The stock market was falling Friday, as Federal Reserve Chairman Jerome Powell made hawkish remarks about monetary policy at the annual Jackson Hole Symposium, even in the face of declining inflation.
Dow Jones Industrial Average
has dropped 658 points, or 2%, while the
has fallen 2.3%, and the
has declined 2.9%.
The stock market is reacting to the fact that, “in essence, Powell is clearly stating that right now, fighting inflation is more important than supporting [economic] growth,” wrote Jeffrey Roach, chief economist at LPL Financial.
Powell highlighted that the Fed will take a policy stance that is meant to restrict inflation and economic growth. The last couple inflation results showing cooling price increases, he noted, are too small a sample size to compel the Fed to back off from its restrictive policy right now.
Data released Friday showed the Fed’s preferred inflation metric, the core personal consumption expenditures index, rose 4.6% year over year in July, down from June’s 4.8% increase.
Still, rates were on the rise Friday. The 2-year Treasury yield, which attempts to forecast the level of the fed funds rate a couple years from the present, rose as high as 2.4%, roughly its multi-year high last hit in mid-June.
That means, right now, the stock market isn’t getting what it wanted. The equity market would like to see indications that the pace of rate hikes will slow down, especially because it has rallied this summer in hopes of fewer hikes.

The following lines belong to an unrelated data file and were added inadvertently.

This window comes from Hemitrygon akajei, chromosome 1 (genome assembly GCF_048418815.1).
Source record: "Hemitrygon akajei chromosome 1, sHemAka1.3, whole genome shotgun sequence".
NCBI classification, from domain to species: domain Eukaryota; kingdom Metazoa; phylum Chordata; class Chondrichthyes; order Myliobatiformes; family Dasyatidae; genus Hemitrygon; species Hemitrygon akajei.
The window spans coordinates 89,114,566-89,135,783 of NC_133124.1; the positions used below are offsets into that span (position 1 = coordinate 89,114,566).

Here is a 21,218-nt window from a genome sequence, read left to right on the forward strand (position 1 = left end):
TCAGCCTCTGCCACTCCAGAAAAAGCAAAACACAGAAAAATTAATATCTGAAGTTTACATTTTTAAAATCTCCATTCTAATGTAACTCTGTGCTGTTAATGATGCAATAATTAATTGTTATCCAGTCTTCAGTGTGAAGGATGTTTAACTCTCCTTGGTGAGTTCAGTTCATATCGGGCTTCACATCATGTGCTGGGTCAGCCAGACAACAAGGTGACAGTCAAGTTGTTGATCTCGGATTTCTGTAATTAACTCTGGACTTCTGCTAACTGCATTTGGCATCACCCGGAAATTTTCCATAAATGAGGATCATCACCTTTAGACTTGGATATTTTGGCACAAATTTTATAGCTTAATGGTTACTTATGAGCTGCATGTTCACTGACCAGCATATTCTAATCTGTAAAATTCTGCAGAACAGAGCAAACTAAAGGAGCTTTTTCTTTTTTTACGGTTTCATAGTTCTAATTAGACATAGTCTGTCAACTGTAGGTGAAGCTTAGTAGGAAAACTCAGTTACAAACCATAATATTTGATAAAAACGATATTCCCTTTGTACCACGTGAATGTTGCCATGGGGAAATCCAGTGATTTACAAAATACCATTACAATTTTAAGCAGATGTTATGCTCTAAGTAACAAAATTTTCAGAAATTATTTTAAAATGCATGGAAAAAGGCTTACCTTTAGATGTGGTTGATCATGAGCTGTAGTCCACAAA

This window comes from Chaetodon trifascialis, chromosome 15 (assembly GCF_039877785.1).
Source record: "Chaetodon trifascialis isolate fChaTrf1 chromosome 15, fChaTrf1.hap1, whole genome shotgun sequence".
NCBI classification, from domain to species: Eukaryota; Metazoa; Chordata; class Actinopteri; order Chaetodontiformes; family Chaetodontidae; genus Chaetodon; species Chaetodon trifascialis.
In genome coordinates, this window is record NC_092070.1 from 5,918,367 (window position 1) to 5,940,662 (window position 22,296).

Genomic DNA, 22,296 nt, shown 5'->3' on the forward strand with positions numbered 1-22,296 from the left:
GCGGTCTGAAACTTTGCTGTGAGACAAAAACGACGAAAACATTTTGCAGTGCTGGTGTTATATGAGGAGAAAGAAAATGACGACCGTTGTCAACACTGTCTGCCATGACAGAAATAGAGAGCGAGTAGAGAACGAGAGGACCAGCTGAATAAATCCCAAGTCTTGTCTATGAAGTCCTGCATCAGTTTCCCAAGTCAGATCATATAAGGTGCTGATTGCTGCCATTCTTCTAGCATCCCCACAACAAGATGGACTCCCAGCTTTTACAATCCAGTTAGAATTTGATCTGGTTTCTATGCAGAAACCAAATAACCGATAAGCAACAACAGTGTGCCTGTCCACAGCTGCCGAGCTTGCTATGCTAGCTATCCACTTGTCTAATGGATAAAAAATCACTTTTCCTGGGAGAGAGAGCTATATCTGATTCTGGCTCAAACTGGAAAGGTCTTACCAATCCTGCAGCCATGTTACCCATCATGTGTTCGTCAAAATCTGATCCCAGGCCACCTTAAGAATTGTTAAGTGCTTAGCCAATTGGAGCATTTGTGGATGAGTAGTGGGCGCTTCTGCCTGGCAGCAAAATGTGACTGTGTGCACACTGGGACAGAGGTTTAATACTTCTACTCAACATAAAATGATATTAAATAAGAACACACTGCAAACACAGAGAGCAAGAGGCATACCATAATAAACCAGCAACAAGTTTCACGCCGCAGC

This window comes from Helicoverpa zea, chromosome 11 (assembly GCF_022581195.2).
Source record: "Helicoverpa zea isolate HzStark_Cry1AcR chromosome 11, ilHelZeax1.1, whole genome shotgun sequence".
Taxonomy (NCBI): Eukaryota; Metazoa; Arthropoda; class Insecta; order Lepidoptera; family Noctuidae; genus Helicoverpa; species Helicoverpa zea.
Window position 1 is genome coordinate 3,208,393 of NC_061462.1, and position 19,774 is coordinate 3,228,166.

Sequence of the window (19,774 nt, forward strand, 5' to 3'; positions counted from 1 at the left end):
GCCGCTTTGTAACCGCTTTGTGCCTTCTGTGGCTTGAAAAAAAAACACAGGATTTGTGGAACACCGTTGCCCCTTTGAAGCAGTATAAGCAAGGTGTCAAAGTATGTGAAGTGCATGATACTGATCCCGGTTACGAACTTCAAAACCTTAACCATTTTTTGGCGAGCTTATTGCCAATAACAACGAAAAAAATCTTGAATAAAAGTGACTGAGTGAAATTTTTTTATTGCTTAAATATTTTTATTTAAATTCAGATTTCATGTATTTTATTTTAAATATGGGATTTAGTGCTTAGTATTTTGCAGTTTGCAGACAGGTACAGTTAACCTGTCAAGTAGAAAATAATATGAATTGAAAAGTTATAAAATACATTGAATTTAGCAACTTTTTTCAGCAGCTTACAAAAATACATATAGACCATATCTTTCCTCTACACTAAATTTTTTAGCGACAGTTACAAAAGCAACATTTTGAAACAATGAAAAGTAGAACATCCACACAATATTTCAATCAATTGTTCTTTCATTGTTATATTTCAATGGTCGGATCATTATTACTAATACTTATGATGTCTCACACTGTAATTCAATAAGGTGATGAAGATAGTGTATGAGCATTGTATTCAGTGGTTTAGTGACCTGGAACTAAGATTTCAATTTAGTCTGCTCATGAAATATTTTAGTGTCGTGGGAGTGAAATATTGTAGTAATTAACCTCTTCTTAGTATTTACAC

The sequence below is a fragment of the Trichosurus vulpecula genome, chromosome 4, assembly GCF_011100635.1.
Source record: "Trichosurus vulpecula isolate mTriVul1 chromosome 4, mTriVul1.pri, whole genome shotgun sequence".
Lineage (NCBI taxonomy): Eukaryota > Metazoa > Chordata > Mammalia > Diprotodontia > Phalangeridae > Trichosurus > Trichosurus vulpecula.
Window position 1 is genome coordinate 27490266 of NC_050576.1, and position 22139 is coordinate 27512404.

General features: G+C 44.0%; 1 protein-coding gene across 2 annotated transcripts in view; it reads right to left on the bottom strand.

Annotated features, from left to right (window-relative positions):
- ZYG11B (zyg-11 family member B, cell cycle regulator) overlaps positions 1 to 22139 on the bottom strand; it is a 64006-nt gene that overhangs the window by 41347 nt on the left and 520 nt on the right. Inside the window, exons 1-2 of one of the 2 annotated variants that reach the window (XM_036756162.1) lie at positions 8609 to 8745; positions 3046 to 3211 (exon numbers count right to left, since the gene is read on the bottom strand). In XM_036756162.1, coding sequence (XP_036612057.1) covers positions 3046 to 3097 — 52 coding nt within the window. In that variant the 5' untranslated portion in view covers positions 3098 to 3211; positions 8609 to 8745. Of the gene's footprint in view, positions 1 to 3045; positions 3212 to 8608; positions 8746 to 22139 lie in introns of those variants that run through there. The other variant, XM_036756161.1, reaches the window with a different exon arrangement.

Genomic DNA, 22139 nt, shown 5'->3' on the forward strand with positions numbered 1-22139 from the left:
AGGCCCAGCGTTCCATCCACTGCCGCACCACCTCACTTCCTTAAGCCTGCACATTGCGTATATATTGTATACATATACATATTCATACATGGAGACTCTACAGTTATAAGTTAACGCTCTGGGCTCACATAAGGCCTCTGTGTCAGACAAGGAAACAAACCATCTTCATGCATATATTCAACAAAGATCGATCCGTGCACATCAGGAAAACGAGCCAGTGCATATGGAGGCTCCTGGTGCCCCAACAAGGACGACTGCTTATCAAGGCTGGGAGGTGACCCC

Entering Friday, all three major indexes had risen double digits in percentage terms from their mid-June lows for the year, and the market now hopes that the Fed will lift the funds rate by just half a percentage point in September. But the fed funds futures market is pricing in a 56% chance of a three-quarter point hike, up from about 45% before Powell spoke.
There is good news, though. The Fed may have to lift interest rates aggressively for the next few months, but it may still slow down after that period, especially if inflation can keep declining. The terminal fed funds rate, or the rate at which the Fed will stop hiking, is still less than 50% likely to go all the way up to 4%.
“The quiet part they’re [the Fed] not saying out loud is that those kind of short term rates would be really punishing to risk markets,” said James Camp, managing director of strategic income at Eagle Asset Management.
In fact, Powell did leave open the possibility of the smaller half point increase in September, saying that the Fed will wait to see more economic data before deciding. So on the aggressive rate-hiking—or hawkish—rhetoric, “he hardly pounded the table,” wrote Gerard MacDonell, economist at 22V Research.
Consistent with that hint of optimism is that the stock market isn’t falling to a scary level at the moment.
The S&P 500, while dropping, is still hovering just above the 4,100 level, roughly where buyers have stepped in to send the index higher this summer. And it’s still holding above its 50-day moving average, which indicates that market participants are still confident enough in the economic and market outlook to buy at prices consistent with their recent trends.
Here are some stocks on the move Friday:
(ticker: SGEN) tumbled 6.2% following a report that talks by
stock was flat.
(MRVL) fell 8.1% after the data center semiconductor maker issued a tepid sales forecast for the third quarter, expecting revenue of around $1.56 billion—below the $1.58 billion eyed by Wall Street.
(SNY) rose 1.2% Friday after analysts at Citi put the stock on a positive catalyst watch as the settlement on a case over the drug Zantac may be significantly lower than the $20 billion expected by the market.
(FSLR) stock gained 0.1% after getting upgraded to Buy from Neutral at Bank of America.